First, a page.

The new program is meant to complement the REDcard, which will increase the cashback to 5% when used. But REDcard holders can still join Circle to take advantage of the other perks.

WalletRedeeming

“Our guests are at the center of everything we do, and we’re always looking for ways to create even easier, more rewarding shopping experiences that give them another reason to choose Target,” said Rick Gomez, Target executive vice president, and chief marketing and digital officer, in a statement. “We worked directly with guests to develop Target Circle, and the program includes the benefits and perks they told us were most important to them, from earning on every trip to having the opportunity to help Target make a positive impact in their local communities,” he said.

The loyalty program had been in testing in Dallas-Ft. Worth, Charlotte, Denver, Indianapolis, Kansas City and Phoenix over the past 18 months.

Though not having Amazon’s scale, Target has done well at quickly innovating to keep up with today’s pace of e-commerce. In short order, it has made over its stores to make more room for order pickups and online grocery, and has launched and expanded new services like Target Restock (next-day), Shipt (same day delivery) and Drive Up (same day pickup). The changes have been paying off with Target beating on its latest earnings with $18.42 billion in revenue and profits of $938 million.

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    How early-stage startups can use data effectively

    news.movim.eu / TechCrunch – Thursday, 5 September - 20:04

It is a commonly held belief that startups can measure their way to success. And while there are always exceptions, early-stage companies often can’t leverage data easily, at least not in the way that later stage companies can. It’s imperative that startups recognize this early on — it makes all the difference.

In this piece, I draw on my experiences using data to take Framer from seed round to Series B. More concretely, I’ll describe what to (not) focus on, and then, how to get real results.

There are good and bad ways for startups to use data. In my opinion, the bad way unfortunately is often preached on saas blogs, a/b test tool marketing pages, and especially growth hacker conferences: that by simply measuring and looking at data you’ll find simple things to do that will drive explosive growth. Silver bullets, if you will.

The good way is comparable to first principles thinking . Below the surface of your day to day results, your startup can be described by a set of numbers. It takes some work to discover these numbers, but once you have them you can use them to make predictions and spot underlying trends. If everyone in your company knows these numbers by heart, they will inevitably make better decisions.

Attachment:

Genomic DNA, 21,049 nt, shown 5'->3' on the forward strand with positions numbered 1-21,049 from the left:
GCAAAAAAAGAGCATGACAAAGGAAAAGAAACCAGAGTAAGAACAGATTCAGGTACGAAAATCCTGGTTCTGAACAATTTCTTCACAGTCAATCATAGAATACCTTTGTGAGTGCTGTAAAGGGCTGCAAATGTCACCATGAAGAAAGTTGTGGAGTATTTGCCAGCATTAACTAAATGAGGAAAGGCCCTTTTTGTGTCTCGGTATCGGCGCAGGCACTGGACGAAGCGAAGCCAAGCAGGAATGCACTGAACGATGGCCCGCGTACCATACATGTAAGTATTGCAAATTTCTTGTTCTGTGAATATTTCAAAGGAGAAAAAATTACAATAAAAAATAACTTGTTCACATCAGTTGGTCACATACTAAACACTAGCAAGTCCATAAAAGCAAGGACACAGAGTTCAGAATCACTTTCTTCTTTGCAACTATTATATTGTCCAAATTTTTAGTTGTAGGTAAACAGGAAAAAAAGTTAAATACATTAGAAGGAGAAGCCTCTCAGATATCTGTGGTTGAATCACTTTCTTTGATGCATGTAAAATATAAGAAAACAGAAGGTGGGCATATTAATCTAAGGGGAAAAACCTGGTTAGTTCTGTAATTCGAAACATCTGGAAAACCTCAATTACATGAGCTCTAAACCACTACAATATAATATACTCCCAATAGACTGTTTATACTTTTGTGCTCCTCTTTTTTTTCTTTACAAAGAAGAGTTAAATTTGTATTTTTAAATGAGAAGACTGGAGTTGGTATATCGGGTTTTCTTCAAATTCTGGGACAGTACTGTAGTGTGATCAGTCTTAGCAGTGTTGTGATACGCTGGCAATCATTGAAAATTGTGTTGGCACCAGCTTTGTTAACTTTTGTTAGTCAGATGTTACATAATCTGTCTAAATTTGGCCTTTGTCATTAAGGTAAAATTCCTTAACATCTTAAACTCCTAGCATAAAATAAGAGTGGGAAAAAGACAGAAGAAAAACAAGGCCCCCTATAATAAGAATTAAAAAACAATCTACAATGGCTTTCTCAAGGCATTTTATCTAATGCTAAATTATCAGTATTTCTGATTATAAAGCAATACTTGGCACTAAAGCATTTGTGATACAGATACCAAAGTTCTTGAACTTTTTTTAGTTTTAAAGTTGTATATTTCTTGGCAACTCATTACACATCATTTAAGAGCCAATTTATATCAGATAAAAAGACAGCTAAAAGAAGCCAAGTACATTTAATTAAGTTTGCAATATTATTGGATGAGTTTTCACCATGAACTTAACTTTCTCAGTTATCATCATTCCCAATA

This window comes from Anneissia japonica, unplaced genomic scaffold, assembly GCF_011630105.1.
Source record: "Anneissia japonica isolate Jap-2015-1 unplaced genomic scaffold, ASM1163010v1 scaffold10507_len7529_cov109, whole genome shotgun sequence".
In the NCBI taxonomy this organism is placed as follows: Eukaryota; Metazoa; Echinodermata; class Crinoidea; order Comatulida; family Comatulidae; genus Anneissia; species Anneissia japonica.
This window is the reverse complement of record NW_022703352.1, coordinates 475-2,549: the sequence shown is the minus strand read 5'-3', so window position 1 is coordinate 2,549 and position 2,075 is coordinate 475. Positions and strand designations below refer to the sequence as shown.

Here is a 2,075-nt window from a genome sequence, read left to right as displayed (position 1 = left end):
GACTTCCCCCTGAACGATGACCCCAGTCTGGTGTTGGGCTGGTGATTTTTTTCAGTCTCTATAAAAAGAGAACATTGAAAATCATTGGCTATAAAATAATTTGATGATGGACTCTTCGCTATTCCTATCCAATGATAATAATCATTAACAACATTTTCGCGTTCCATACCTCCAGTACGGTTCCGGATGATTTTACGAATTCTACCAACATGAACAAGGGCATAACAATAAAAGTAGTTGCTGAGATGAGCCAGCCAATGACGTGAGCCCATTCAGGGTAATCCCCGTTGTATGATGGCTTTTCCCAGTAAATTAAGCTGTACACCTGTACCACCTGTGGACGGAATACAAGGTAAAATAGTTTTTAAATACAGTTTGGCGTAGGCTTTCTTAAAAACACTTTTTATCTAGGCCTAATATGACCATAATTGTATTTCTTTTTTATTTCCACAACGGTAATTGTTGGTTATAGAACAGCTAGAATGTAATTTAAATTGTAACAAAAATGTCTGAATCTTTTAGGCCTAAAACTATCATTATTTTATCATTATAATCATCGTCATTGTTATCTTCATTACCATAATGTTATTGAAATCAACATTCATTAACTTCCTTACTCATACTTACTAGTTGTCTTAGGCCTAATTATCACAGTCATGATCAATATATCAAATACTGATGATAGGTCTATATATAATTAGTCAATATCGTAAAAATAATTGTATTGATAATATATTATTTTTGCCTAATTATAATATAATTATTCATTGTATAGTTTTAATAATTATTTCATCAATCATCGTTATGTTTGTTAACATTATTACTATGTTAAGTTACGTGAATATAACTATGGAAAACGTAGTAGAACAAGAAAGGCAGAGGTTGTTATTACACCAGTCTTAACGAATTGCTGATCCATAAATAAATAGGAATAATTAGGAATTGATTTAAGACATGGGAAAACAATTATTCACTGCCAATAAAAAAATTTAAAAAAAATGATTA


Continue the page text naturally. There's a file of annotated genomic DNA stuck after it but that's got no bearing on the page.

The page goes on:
But most importantly, using data the right way will help answer the single most important – but complex – question at any moment for a startup: how are we really doing?

Let’s start with looking at what not to do as a startup.

Table of Contents


Common pitfalls

Don’t measure too much

Technically, it’s easy to measure everything, so most startups start out that way. But when you measure everything, you learn nothing. Just the sheer noise makes it hard to discover anything useful and it can be demotivating to look at piles of numbers in general.

My advice is to carefully plan what you want to measure upfront, then implement and conclude. You should only expand your set of measurements once you’ve made the most important ones actionable. Later in this article, I provide a clear set of ways to plan what you measure.

A/B tests are anti-startup

To make decisions based on data you need volume. Without volume, the data itself is not statistically significant and is basically just noise . To detect a 3% difference with 95% confidence you would need a sample size of 12,000 visitors, signups, or sales. That sample size is generally too high for most early-stage startups and forces your product development into long cycles.

While on the subject of shipping fast and iterating later, let’s talk about A/B testing. To get reliable measurements, you should only be changing one variable at a time. During the early stages of Framer, we changed our homepage in the middle of a checkout A/B test, which skewed our results. But as a startup, it was the right decision to adjust the way we marketed our product. What you’ll find is that those two factors are often incompatible. In general, constant improvements should trump tests that block quick reactionary changes.

Understand your calculations


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    A radical proposal to keep your personal #data safe | Richard Stallman #privacy

    people Orbifx 17 May, 2018

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    Orbifx , arie

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    What should you think about when using Facebook?

    Timothée Jaussoin – Friday, 3 February, 2017 - 17:21 edit

A nice article explaining how Facebook is collecting personnal data about you.

TL;DR: Facebook collects data about you in hundreds of ways, across numerous channels. It’s very hard to opt out, but by reading about what they collect, you can understand the risks of the platform and choose to be more restrictive with your Facebook usage.